DNA analysis confirms that an eel-like creature pulled from a Florida canal two years ago is a caecilian, otherwise known as the “penis snake.” The same canal has since yielded several other specimens, leading to concerns that the non-native amphibian has taken root in the United States.
“To our knowledge, this represents the first record of a caecilian in Florida or anywhere else in the United States,” declares new research published in Reptiles & Amphibians.
The 2-foot-long specimen was captured by members of the Florida Fish and Wildlife Commission in Miami’s Tamiami Canal, also known as the C-4 Canal, on November 7, 2019. Personnel with the FWC were conducting a routine survey of the canal when they netted the single live specimen in shallow waters near Miami International Airport.
The animal eventually died in captivity as attempts to feed it failed. The specimen was then sent to the Florida Museum of Natural History for further analysis, where geneticists identified the species as Typhlonectes natans. The DNA analysis helped to distinguish this specimen from a similar-looking species, Typhlonectes compressicauda, which is widespread in South America. More commonly referred to as a Rio Cauca caecilian, Typhlonectes natans are native to Columbia and Venezuela. Since the capture of this unsightly little guy, FWC members have received several more specimens, along with reports of sightings in the C-4 Canal.
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Caecilians aren’t picky eaters, scavenging and preying upon an assortment of small animals. One species of terrestrial caecilian, Siphonops annulatus, might even be venomous. In the Western Hemisphere, their range extends as far north as southern Mexico, and they can also be found in tropical parts of Africa and southeast Asia. The ancestors to modern caecilians lived in North America roughly 170 million years ago, but apart from these recent sightings, the creatures aren’t known to inhabit this part of the world. Caecilians prefer slow-moving bodies of warm and shallow water with aquatic vegetation.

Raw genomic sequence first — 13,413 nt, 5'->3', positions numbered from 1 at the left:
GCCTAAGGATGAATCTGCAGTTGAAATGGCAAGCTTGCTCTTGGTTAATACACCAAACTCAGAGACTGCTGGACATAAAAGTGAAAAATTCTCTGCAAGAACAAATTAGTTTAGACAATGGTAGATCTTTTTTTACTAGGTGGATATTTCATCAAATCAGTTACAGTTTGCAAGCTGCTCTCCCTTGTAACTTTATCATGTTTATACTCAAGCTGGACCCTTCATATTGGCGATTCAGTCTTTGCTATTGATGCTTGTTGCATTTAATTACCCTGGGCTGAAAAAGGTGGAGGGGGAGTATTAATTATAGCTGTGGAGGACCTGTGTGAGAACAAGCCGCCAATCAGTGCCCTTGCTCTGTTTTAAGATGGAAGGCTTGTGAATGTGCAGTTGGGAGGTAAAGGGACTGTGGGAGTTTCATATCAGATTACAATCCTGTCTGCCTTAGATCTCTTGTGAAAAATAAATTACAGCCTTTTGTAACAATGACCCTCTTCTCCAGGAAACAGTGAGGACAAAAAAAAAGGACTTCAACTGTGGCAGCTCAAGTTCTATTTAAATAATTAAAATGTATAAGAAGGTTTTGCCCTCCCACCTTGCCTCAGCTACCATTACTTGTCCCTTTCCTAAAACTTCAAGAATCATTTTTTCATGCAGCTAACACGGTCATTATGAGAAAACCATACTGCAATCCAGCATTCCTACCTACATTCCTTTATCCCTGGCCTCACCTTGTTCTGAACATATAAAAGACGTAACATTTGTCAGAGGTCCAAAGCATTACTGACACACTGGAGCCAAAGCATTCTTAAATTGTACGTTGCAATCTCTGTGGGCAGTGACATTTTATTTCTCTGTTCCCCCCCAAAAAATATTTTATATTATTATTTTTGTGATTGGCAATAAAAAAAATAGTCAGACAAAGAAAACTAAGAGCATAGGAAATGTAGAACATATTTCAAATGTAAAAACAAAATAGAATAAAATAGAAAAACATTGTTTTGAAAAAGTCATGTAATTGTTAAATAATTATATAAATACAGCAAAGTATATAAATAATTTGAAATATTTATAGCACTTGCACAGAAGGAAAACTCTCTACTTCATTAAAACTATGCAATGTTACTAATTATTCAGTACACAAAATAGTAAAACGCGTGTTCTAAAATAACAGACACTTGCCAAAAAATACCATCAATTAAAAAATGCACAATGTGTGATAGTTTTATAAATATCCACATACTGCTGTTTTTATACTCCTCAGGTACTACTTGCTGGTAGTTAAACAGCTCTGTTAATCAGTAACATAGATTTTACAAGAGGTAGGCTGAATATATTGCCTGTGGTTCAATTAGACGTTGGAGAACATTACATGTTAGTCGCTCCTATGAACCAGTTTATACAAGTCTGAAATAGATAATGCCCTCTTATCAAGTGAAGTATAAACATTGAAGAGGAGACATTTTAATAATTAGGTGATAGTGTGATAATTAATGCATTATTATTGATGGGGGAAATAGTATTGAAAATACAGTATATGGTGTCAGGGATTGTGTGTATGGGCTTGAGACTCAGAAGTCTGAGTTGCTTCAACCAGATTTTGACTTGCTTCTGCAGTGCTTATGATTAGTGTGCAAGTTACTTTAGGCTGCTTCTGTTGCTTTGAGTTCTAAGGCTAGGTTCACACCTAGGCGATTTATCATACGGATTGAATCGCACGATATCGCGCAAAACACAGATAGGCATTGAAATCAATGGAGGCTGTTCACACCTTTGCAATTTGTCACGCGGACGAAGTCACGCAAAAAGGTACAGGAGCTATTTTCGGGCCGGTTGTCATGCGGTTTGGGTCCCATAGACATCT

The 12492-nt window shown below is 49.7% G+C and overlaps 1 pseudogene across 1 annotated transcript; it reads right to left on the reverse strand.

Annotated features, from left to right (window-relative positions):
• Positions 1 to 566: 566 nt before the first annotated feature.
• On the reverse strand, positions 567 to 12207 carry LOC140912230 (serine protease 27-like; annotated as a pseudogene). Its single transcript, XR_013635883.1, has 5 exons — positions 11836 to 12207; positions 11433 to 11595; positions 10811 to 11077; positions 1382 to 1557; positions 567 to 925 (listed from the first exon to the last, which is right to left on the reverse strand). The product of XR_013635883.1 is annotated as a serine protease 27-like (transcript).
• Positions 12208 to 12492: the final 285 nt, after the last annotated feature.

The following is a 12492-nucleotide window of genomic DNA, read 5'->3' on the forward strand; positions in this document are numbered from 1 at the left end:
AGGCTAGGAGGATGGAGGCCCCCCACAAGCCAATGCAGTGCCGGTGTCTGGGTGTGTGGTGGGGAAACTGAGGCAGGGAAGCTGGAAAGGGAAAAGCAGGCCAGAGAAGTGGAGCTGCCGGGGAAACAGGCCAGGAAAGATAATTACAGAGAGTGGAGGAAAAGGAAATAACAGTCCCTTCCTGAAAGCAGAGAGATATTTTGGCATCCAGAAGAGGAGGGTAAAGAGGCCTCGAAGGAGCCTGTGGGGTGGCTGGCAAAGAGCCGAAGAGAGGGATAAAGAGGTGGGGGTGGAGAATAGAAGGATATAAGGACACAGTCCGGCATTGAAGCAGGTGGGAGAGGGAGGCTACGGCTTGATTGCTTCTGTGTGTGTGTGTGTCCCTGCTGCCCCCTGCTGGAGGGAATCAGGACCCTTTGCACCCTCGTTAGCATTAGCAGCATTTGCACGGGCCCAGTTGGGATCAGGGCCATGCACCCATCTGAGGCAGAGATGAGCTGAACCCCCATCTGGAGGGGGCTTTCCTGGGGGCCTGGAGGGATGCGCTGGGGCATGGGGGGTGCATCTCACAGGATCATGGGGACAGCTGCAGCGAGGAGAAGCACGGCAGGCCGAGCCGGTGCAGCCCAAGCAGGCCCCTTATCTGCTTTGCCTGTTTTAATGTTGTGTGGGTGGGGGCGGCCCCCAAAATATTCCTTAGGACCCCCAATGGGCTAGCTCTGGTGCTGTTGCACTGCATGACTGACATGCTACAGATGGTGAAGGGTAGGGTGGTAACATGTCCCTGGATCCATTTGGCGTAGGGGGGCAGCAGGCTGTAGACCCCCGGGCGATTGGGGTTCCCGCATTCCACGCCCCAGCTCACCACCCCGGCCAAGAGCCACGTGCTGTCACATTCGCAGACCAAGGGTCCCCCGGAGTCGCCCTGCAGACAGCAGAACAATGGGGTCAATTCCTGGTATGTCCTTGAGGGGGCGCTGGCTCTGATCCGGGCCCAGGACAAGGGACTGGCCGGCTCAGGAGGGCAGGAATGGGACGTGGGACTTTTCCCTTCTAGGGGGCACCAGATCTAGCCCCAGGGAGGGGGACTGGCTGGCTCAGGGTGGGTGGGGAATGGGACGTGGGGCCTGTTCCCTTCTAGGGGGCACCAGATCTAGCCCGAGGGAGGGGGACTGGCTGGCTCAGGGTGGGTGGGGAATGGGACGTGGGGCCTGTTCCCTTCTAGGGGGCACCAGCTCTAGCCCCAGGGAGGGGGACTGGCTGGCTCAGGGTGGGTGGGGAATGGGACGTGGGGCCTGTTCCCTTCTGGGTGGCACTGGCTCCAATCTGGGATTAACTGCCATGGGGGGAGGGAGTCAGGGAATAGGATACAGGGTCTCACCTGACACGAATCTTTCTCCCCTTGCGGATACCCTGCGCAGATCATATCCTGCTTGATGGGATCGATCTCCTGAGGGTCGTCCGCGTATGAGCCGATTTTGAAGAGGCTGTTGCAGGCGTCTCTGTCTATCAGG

“Parts of the C-4 Canal are just like that,” Coleman Sheehy, manager of the Florida Museum’s herpetology collection and the first author of the new study, explained in a statement. “This may be an environment where this species can thrive.”
As to how a caecilian ended up in the Miami canal, the researchers suspect the dumping of unwanted pets. Indeed, Typhlonectes natans is the most popular species in the caecilian pet trade, and they’re capable of breeding in captivity.
Important next steps will be to determine how many caecilians are now living in the canal, how far they’ve spread, and whether this species has established itself in the canal. The potential ecological impact of this non-native species is not yet known, representing a further avenue of research.
“Very little is known about these animals in the wild, but there’s nothing particularly dangerous about them, and they don’t appear to be serious predators,” said Coleman. “They’ll probably eat small animals and get eaten by larger ones. This could be just another non-native species in the South Florida mix.”
Caecilians are shy and have very poor eyesight, though a specialized sense organ located between their eyes and nostrils helps them locate food. Some species like to burrow underground, but Typhlonectes natans prefers fresh water. These animals aren’t snakes or worms, and instead belong to the Gymnophiona order of amphibians. The more familiar frogs, toads, salamanders, and newts belong to another order entirely.
Sadly, Florida is no stranger to non-native species. The state recently banned the sale of invasive reptiles, as escaped iguanas and snakes have proliferated out of control.